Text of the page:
Khachatryan takes pride in achieving the highest yields possible. He carefully rotates his crops to keep the soil in prime condition. “I love the challenge of farming,” he said. “It isn’t always easy to find good, clean land. I grow potatoes and other vegetables, which nourishes and prepares the land for growing wheat.”
With the profits earned from growing wheat, Khachatryan recently bought seven hectares (17.3 acres) of land near Aratashen and has been able to expand the hothouse behind his home. “I have said this on television,” he emphasized. “ATG is a great organization. Mkhitar Grigoryan, Roger Culver, Gevorg Gabrielyan…all of them.”
Good seed results in a good harvest
In nearby Artimet, Arshak Mirzakhanyan grew Stevens for the second year in 2003. A native of Isfahan, Iran, Mirzakhanyan moved to Armenia with his family in 1948, and has lived ever since in Artimet, where over one-third of the population is from Isfahan. Mirzakhanyan’s harvest in 2003 was a record eight metric tons per hectare (3.2 metric tons per acre). “I grew wheat for ATG in 2001, and harvested an excellent seven metric tons per hectare (2.8 metric tons per acre). Unfortunately, I applied too late to obtain seed for the next fall planting. This won’t happen again. I want to continue working with ATG.”
Mirzakhanyan invests special care to produce clean seed. He owns an SM4 cleaning machine, which he uses to clean seed from his own fields, as well as for other Artimet farmers. The first stage in producing clean seed, according to Mirzakhanyan, is to keep weeds to a minimum. “When I see other wheat fields with weeds, I know the yield will be low, and the seed less clean,” Mirzakhanyan said. In April, he applies the herbicide Phenagon to his fields. “The timing is important,” he said. “The weed has to be a certain height, almost four centimeters (1.6 inches) tall, and the wheat plants cannot be very tall, so the crop isn’t damaged.”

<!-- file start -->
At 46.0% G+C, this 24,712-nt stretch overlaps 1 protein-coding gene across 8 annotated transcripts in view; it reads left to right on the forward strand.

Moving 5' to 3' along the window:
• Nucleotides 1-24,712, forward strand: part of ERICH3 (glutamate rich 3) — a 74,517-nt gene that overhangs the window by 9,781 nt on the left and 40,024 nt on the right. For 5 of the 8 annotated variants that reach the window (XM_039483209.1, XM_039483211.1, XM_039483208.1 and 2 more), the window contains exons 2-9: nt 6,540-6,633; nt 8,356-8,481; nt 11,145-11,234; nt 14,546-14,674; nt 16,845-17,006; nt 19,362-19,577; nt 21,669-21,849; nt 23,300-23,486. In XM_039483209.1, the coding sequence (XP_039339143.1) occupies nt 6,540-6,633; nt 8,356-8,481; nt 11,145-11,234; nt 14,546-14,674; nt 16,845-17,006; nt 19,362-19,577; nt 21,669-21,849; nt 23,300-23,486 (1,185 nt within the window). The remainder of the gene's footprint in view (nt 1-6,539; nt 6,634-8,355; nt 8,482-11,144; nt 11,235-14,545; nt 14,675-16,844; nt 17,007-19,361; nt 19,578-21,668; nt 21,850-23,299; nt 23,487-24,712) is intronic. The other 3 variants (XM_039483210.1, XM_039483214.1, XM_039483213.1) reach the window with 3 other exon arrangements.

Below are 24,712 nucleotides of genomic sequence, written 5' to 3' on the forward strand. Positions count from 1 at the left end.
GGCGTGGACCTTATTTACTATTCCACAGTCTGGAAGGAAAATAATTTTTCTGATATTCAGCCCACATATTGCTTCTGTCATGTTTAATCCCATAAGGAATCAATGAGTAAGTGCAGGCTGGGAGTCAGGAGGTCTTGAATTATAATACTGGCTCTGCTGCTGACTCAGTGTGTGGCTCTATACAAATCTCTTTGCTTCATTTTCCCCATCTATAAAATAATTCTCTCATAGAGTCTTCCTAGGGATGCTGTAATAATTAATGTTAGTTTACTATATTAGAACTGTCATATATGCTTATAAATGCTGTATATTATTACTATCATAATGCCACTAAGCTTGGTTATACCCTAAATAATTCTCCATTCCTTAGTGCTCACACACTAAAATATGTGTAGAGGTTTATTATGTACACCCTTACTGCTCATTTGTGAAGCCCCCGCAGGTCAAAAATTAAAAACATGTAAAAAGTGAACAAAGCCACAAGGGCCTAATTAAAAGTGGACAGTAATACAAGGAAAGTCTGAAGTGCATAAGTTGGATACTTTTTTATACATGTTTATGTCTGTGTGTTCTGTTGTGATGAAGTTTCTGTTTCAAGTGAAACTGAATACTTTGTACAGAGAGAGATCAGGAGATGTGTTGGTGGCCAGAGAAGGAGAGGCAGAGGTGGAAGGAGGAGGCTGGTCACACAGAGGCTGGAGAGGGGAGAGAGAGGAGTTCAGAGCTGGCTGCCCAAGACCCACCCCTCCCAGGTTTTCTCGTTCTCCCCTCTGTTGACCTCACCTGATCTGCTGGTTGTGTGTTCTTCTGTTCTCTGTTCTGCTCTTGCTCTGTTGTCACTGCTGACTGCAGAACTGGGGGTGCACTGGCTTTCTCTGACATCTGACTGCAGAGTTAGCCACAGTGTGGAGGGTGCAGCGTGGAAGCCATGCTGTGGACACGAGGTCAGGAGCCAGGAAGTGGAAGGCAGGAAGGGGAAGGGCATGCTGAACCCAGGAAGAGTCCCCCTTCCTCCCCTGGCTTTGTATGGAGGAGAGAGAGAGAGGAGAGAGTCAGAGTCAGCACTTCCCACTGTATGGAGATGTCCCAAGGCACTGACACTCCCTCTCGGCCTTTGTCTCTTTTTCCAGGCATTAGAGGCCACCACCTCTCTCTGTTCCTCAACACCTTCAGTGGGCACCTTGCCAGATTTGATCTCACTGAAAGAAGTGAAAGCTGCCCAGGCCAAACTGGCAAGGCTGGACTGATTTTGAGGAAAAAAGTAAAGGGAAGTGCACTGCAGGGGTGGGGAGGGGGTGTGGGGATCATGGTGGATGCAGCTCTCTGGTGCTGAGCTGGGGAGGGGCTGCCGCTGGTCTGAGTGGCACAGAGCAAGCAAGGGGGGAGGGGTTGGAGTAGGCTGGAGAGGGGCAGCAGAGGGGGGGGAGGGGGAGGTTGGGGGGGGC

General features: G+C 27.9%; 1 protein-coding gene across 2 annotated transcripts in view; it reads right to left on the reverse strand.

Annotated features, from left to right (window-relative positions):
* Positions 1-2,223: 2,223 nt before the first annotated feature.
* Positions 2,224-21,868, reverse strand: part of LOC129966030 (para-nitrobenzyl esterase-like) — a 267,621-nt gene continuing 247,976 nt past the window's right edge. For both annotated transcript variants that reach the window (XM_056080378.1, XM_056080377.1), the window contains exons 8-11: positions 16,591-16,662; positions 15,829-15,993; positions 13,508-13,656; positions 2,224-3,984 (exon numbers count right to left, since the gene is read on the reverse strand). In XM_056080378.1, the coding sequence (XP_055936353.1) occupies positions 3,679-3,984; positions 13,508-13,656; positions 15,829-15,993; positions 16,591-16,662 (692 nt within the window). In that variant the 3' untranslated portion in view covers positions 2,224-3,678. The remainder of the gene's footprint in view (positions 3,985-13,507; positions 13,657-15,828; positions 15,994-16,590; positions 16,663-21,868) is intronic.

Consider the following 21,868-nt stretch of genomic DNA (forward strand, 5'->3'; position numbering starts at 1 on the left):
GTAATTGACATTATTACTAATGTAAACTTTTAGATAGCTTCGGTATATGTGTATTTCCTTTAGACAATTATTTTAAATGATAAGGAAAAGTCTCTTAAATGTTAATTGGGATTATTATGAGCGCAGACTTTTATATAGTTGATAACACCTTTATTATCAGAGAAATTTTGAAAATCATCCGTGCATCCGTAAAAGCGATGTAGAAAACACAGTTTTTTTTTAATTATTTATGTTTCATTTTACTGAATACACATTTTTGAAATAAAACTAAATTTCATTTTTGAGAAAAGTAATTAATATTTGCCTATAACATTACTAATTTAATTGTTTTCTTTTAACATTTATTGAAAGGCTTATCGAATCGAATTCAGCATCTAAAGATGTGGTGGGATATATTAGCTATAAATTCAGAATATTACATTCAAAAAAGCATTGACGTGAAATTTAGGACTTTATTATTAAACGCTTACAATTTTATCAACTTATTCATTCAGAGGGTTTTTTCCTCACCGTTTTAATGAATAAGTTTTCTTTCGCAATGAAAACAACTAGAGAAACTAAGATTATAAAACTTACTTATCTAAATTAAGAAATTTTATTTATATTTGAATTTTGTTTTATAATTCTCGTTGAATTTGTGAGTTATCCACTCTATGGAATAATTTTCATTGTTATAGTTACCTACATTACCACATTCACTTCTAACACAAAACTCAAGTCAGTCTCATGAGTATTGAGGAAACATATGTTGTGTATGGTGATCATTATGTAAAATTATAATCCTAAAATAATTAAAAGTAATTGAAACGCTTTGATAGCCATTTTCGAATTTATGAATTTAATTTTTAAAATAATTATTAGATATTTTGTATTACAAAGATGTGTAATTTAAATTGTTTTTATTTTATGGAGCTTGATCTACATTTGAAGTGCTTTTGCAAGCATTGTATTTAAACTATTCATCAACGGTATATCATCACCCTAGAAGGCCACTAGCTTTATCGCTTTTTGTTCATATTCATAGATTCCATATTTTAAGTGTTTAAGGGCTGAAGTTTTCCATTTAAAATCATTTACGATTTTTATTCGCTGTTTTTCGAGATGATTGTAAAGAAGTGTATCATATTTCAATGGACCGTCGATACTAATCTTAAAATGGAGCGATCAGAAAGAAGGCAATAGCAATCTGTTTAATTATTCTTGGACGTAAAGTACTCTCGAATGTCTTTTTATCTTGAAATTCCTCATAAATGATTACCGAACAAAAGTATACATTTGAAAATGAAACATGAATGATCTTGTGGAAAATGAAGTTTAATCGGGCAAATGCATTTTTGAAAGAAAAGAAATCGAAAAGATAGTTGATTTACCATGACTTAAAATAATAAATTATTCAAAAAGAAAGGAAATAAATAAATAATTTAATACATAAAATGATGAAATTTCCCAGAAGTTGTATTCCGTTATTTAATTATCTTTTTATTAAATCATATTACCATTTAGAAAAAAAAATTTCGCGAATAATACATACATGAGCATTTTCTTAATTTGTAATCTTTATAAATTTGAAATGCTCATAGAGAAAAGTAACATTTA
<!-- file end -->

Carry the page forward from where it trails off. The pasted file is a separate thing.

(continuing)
In the dry plains of Echmiadzin, irrigation is also vital, especially the timing, Mirzakhanyan stressed. In the fall, a thorough irrigation is needed to make sure the winter wheat seeds germinate before cold weather sets in. “I am careful to irrigate at least three times a year,” Mirzakhanyan said. “But, the fourth irrigation can add one ton to the year’s yield.” The last irrigation, Mirzakhanyan said, ensures the roots of the plant are deep enough to nourish it during the ripening of the stalk. “Sometimes farmers delay their final irrigation because of a spring rain, but this is a mistake. Rain cannot take the place of a proper irrigation.”
At harvest time, Mirzakhanyan and the other Artimet farmers are forced to use an old combine. “The harvest can be lower if the combine isn’t cleaned often, especially when changing varieties,” he said. Mirzakhanyan wants to use part of his income earned from growing wheat to buy a new combine. “A new combine would help all Artimet farmers,” he said.
For more information about how you can help Armenia’s farmers, contact the ATG office at (559) 224-1000 or by e-mail (firstname.lastname@example.org). Tax-deductible donations can be sent to ATG; 1300 E. Shaw, Suite 149; P.O.Box 5969; Fresno, CA 93755-5969.